The Zürich-based financial services firm has lodged a guilty plea for helping American clients evade taxes as part of an “extensive and wide-ranging conspiracy”, so-called by Attorney General Eric Holder. As a consequence, the bank has agreed to pay a fine close to $2.6bn, although the charges stop short of revoking its banking license.
“We deeply regret the past misconduct that led to this settlement. The US cross-border matter represented the most significant and longstanding regulatory and litigation issue for Credit Suisse,” said the firm’s CEO Brady Dougan in a press statement, who went on to claim that no material impact had come as a result of the recent public attention.
US prosecutors determined after a lengthy trial that Credit Suisse had accomplished the illegal feat by concealing assets in undeclared bank accounts, some of which had been in operation for decades, and one for more than a century. What’s more, the bank was found guilty of subverting disclosure requirements, destroying bank records, and time and again failing to meet the most basic of tax compliance laws.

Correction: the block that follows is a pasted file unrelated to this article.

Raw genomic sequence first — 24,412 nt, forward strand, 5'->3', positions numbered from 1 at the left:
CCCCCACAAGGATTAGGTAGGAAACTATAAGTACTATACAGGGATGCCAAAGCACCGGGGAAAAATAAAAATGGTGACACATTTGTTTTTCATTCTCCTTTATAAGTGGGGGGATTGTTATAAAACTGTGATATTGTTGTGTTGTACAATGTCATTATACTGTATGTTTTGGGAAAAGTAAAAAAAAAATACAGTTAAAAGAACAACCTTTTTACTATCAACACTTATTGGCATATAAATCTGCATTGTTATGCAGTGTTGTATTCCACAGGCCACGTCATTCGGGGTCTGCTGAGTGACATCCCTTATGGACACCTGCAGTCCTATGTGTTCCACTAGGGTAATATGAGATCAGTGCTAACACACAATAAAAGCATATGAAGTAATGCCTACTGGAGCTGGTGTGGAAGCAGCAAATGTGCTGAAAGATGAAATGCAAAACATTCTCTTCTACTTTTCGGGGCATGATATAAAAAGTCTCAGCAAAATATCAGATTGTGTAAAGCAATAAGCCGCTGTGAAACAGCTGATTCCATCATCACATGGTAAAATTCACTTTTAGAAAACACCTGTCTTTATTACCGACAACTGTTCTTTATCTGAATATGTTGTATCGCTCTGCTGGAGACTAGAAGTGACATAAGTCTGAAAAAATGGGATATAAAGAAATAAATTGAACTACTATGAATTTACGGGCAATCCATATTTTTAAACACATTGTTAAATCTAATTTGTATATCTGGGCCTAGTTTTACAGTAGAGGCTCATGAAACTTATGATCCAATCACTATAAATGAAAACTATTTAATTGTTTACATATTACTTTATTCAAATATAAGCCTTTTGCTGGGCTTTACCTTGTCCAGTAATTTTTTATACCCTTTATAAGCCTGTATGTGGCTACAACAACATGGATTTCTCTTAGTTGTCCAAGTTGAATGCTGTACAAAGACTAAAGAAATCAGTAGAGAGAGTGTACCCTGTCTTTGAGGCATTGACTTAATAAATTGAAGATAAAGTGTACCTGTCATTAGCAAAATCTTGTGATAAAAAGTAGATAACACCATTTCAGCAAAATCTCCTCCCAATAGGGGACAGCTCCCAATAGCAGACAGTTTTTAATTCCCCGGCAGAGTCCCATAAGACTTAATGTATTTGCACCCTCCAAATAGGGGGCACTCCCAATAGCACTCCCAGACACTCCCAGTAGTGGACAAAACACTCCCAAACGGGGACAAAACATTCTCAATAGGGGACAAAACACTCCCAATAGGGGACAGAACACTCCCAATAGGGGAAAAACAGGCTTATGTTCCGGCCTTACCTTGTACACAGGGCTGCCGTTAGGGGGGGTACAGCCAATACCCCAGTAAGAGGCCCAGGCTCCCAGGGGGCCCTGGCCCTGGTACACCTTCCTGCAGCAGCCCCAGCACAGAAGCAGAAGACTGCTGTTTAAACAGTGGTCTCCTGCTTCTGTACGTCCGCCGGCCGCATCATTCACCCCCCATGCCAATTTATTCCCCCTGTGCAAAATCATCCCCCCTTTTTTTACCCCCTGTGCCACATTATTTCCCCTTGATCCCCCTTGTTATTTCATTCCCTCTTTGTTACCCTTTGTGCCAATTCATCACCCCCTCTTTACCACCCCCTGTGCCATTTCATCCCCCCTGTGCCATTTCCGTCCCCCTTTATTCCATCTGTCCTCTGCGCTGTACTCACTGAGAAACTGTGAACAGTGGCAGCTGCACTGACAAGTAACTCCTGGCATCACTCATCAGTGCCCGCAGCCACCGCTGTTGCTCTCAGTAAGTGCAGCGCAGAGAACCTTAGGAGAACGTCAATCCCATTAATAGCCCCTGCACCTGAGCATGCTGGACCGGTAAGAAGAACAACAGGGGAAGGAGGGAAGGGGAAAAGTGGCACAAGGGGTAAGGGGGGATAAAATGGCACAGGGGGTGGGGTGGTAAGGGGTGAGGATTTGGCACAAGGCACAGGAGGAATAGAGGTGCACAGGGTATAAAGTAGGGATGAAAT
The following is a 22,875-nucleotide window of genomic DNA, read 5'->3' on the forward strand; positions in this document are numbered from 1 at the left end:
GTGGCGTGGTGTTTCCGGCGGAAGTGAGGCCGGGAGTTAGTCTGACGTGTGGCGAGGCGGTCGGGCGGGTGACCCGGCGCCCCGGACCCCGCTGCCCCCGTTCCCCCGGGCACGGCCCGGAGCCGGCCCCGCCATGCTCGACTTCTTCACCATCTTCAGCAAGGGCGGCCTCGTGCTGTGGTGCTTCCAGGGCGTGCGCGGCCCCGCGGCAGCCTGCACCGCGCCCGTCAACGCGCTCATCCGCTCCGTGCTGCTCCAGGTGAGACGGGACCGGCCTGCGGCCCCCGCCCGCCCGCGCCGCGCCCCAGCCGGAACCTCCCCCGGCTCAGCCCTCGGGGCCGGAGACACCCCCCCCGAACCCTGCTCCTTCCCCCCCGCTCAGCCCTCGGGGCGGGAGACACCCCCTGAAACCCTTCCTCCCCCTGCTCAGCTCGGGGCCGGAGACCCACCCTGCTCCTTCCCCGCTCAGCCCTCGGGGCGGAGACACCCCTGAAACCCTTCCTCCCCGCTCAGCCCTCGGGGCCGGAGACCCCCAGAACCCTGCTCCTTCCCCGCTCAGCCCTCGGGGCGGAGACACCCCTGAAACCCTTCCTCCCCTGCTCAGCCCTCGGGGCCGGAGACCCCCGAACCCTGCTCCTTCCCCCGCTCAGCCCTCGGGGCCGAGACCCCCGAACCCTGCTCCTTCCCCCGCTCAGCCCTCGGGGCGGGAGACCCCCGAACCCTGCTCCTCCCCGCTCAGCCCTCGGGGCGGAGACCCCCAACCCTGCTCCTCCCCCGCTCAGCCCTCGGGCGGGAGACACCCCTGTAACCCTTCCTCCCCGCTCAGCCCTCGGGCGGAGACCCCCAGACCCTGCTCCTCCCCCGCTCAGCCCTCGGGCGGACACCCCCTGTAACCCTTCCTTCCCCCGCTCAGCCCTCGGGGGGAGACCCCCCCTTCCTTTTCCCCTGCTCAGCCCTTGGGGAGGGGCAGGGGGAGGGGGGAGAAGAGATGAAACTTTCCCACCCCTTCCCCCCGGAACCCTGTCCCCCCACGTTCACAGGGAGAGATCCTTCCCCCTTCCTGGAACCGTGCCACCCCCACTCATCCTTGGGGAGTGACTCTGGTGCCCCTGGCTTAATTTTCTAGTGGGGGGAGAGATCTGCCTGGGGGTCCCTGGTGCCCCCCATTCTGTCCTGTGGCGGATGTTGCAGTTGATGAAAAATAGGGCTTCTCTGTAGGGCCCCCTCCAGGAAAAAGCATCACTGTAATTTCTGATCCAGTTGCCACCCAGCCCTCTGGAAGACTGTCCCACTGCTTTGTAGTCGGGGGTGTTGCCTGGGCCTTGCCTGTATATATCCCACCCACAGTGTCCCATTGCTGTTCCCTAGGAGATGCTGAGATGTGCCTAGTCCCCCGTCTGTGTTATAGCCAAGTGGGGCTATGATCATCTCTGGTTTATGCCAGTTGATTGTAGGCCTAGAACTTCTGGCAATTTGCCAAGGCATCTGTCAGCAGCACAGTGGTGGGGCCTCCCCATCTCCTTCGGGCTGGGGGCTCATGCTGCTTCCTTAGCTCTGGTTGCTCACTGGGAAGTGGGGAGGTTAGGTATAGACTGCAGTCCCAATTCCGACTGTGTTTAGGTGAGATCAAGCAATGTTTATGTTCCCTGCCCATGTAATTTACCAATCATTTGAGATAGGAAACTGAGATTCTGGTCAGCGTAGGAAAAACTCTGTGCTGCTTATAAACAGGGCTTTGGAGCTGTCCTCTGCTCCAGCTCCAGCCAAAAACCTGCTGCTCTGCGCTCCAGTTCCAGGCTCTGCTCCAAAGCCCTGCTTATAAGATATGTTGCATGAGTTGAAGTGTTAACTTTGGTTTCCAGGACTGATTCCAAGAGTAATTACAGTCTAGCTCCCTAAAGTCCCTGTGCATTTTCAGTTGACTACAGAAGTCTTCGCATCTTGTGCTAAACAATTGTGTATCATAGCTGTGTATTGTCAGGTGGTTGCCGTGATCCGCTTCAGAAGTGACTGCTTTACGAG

[T]he bank was found guilty of subverting disclosure requirements, destroying bank records, and time and again failing to meet the most basic of tax compliance laws
The criminal conviction marks an unusual state of affairs, which is understandable, given that major charges against financial firms can so often result in unrelated job losses and irrecoverable losses for the business in question.
The circumstances mark the first instance of a major bank pleading guilty to criminal charges for close to 20 years, and the repercussions look to blunt the bank’s earnings somewhat this coming quarter. In a press statement, the bank estimated that the settlement would reduce its second-quarter net profit by $1.8bn.
“This case shows that no financial institution no matter its size or global reach is above the law,” said Holder, as he called a close to the long-running case. “We will never hesitate to criminally sanction any company or individual that breaks the law. A company’s profitability or market share can never and will never be used as a shield from prosecution or penalty. And this action should put that misguided notion definitively to rest.”